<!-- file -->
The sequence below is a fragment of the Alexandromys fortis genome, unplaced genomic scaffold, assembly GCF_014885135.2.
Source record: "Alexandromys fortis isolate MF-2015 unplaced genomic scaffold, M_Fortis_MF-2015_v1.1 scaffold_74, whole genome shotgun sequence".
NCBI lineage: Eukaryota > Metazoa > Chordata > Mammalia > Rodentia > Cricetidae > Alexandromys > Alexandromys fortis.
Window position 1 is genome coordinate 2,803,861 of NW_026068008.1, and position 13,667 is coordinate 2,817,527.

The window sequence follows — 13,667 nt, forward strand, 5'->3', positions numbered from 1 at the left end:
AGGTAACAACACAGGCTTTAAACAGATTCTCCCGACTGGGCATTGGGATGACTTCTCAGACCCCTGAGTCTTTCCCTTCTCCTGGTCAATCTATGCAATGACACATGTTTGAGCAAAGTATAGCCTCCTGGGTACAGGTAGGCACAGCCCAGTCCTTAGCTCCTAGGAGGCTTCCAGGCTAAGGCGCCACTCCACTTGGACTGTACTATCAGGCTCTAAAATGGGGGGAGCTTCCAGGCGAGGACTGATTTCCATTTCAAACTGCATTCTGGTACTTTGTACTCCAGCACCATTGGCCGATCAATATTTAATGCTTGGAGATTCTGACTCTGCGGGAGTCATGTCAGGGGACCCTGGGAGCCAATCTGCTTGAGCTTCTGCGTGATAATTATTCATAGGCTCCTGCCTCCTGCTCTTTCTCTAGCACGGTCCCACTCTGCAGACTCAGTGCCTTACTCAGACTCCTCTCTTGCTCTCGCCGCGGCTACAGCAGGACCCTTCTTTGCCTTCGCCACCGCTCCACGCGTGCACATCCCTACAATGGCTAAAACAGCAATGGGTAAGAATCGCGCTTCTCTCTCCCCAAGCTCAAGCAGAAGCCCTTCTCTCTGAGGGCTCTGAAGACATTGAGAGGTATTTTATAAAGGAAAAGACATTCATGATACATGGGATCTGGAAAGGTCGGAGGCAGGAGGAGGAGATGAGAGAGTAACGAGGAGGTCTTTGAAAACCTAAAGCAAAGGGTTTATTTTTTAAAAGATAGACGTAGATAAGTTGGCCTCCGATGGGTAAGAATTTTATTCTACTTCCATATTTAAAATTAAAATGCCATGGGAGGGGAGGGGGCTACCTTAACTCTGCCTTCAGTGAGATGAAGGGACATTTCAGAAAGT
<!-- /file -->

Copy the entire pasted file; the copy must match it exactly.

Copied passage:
The sequence below is a fragment of the Alexandromys fortis genome, unplaced genomic scaffold, assembly GCF_014885135.2.
Source record: "Alexandromys fortis isolate MF-2015 unplaced genomic scaffold, M_Fortis_MF-2015_v1.1 scaffold_74, whole genome shotgun sequence".
NCBI lineage: Eukaryota > Metazoa > Chordata > Mammalia > Rodentia > Cricetidae > Alexandromys > Alexandromys fortis.
Window position 1 is genome coordinate 2,803,861 of NW_026068008.1, and position 13,667 is coordinate 2,817,527.

The window sequence follows — 13,667 nt, forward strand, 5'->3', positions numbered from 1 at the left end:
AGGTAACAACACAGGCTTTAAACAGATTCTCCCGACTGGGCATTGGGATGACTTCTCAGACCCCTGAGTCTTTCCCTTCTCCTGGTCAATCTATGCAATGACACATGTTTGAGCAAAGTATAGCCTCCTGGGTACAGGTAGGCACAGCCCAGTCCTTAGCTCCTAGGAGGCTTCCAGGCTAAGGCGCCACTCCACTTGGACTGTACTATCAGGCTCTAAAATGGGGGGAGCTTCCAGGCGAGGACTGATTTCCATTTCAAACTGCATTCTGGTACTTTGTACTCCAGCACCATTGGCCGATCAATATTTAATGCTTGGAGATTCTGACTCTGCGGGAGTCATGTCAGGGGACCCTGGGAGCCAATCTGCTTGAGCTTCTGCGTGATAATTATTCATAGGCTCCTGCCTCCTGCTCTTTCTCTAGCACGGTCCCACTCTGCAGACTCAGTGCCTTACTCAGACTCCTCTCTTGCTCTCGCCGCGGCTACAGCAGGACCCTTCTTTGCCTTCGCCACCGCTCCACGCGTGCACATCCCTACAATGGCTAAAACAGCAATGGGTAAGAATCGCGCTTCTCTCTCCCCAAGCTCAAGCAGAAGCCCTTCTCTCTGAGGGCTCTGAAGACATTGAGAGGTATTTTATAAAGGAAAAGACATTCATGATACATGGGATCTGGAAAGGTCGGAGGCAGGAGGAGGAGATGAGAGAGTAACGAGGAGGTCTTTGAAAACCTAAAGCAAAGGGTTTATTTTTTAAAAGATAGACGTAGATAAGTTGGCCTCCGATGGGTAAGAATTTTATTCTACTTCCATATTTAAAATTAAAATGCCATGGGAGGGGAGGGGGCTACCTTAACTCTGCCTTCAGTGAGATGAAGGGACATTTCAGAAAGT